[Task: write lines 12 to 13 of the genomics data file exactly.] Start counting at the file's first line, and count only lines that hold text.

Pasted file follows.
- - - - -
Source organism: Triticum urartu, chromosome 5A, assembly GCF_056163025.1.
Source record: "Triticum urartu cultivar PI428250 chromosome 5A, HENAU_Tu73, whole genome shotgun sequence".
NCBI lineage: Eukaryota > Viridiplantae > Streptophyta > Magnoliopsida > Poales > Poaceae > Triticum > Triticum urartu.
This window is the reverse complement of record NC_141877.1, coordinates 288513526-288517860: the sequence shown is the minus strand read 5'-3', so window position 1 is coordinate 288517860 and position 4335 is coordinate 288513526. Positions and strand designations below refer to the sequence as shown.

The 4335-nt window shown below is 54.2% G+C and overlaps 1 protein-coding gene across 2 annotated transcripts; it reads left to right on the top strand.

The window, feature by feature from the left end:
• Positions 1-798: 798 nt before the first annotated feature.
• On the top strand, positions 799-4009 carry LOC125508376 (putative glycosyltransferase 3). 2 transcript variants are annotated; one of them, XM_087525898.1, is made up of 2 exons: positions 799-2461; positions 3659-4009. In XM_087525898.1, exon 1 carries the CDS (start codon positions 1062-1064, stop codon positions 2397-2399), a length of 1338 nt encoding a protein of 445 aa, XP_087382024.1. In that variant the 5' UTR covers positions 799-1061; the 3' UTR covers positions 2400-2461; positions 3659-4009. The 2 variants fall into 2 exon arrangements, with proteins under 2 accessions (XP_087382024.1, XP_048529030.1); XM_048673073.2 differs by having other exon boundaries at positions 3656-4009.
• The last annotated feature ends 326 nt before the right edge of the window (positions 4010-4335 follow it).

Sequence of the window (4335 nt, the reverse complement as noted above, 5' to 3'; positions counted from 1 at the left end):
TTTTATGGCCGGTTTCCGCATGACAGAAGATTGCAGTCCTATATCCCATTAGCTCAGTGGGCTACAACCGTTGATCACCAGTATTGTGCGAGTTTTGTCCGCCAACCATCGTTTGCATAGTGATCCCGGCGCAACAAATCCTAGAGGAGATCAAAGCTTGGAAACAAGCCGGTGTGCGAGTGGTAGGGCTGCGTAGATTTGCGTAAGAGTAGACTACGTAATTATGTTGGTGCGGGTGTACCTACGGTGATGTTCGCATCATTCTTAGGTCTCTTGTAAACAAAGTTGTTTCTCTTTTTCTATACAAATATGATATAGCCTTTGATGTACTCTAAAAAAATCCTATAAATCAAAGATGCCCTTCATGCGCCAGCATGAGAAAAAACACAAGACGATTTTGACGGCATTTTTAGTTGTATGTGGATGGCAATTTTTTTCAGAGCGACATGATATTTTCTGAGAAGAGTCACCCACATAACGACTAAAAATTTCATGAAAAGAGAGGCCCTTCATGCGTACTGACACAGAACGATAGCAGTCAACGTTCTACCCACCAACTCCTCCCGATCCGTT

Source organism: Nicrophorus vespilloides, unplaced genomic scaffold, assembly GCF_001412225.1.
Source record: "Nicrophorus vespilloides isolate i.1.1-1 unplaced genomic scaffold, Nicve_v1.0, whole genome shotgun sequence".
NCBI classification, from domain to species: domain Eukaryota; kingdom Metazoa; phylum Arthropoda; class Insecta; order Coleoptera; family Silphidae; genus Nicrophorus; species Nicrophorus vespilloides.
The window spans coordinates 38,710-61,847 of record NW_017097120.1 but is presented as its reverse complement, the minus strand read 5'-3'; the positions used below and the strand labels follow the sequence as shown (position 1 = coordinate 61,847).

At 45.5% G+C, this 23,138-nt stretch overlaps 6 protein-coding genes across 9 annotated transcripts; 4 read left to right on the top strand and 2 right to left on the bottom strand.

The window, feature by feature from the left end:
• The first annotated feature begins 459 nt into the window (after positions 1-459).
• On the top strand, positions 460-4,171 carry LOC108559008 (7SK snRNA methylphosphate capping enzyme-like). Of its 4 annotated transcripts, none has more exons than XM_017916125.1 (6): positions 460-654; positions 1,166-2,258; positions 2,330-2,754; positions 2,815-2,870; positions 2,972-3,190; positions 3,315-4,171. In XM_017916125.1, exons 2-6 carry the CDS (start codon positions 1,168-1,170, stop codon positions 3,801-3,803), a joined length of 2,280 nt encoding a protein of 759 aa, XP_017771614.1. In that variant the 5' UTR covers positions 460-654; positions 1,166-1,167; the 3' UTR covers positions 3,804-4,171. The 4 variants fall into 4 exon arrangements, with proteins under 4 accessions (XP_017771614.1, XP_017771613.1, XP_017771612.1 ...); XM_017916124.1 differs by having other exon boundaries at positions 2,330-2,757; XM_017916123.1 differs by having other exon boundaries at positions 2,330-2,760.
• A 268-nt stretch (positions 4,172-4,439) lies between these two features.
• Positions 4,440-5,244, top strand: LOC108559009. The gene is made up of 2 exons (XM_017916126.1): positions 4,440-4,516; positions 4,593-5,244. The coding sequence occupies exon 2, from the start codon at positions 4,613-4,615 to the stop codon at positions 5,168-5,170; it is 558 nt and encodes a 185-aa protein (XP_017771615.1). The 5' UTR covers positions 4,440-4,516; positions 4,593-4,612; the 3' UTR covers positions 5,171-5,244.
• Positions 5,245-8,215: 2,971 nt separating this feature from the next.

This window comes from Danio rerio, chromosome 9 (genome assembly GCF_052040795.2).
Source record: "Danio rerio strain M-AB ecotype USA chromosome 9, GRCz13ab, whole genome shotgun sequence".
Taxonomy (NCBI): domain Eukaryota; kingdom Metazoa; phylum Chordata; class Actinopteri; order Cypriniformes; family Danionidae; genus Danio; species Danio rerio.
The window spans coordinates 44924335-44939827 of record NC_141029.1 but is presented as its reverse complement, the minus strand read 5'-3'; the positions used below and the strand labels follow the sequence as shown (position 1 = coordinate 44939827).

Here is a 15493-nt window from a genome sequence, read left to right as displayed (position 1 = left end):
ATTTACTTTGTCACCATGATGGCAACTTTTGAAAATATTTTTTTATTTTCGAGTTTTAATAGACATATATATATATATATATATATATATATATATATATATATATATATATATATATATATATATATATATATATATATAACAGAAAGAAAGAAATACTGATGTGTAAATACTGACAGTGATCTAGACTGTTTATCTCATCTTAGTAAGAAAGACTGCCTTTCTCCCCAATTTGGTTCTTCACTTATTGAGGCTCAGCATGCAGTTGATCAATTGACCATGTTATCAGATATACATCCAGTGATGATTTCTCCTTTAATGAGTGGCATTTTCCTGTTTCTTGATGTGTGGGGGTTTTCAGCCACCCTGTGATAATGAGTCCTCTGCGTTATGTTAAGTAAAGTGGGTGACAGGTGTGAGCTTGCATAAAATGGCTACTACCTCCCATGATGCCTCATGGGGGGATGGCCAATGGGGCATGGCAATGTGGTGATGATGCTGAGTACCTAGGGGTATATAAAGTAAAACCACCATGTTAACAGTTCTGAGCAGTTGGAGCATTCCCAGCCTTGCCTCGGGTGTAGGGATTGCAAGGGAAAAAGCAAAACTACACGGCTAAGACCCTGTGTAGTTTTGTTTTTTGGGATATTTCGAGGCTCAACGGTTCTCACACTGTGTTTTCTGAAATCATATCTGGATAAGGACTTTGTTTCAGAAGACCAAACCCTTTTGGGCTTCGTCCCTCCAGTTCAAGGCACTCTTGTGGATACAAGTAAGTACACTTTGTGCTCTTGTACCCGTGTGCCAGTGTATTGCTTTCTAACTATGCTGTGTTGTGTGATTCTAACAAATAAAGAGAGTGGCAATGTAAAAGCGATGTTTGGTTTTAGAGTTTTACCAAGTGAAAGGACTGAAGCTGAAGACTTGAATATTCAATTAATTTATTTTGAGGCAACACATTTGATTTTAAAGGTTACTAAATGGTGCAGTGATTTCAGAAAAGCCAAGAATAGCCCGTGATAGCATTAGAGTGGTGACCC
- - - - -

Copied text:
Source organism: Nicrophorus vespilloides, unplaced genomic scaffold, assembly GCF_001412225.1.
Source record: "Nicrophorus vespilloides isolate i.1.1-1 unplaced genomic scaffold, Nicve_v1.0, whole genome shotgun sequence".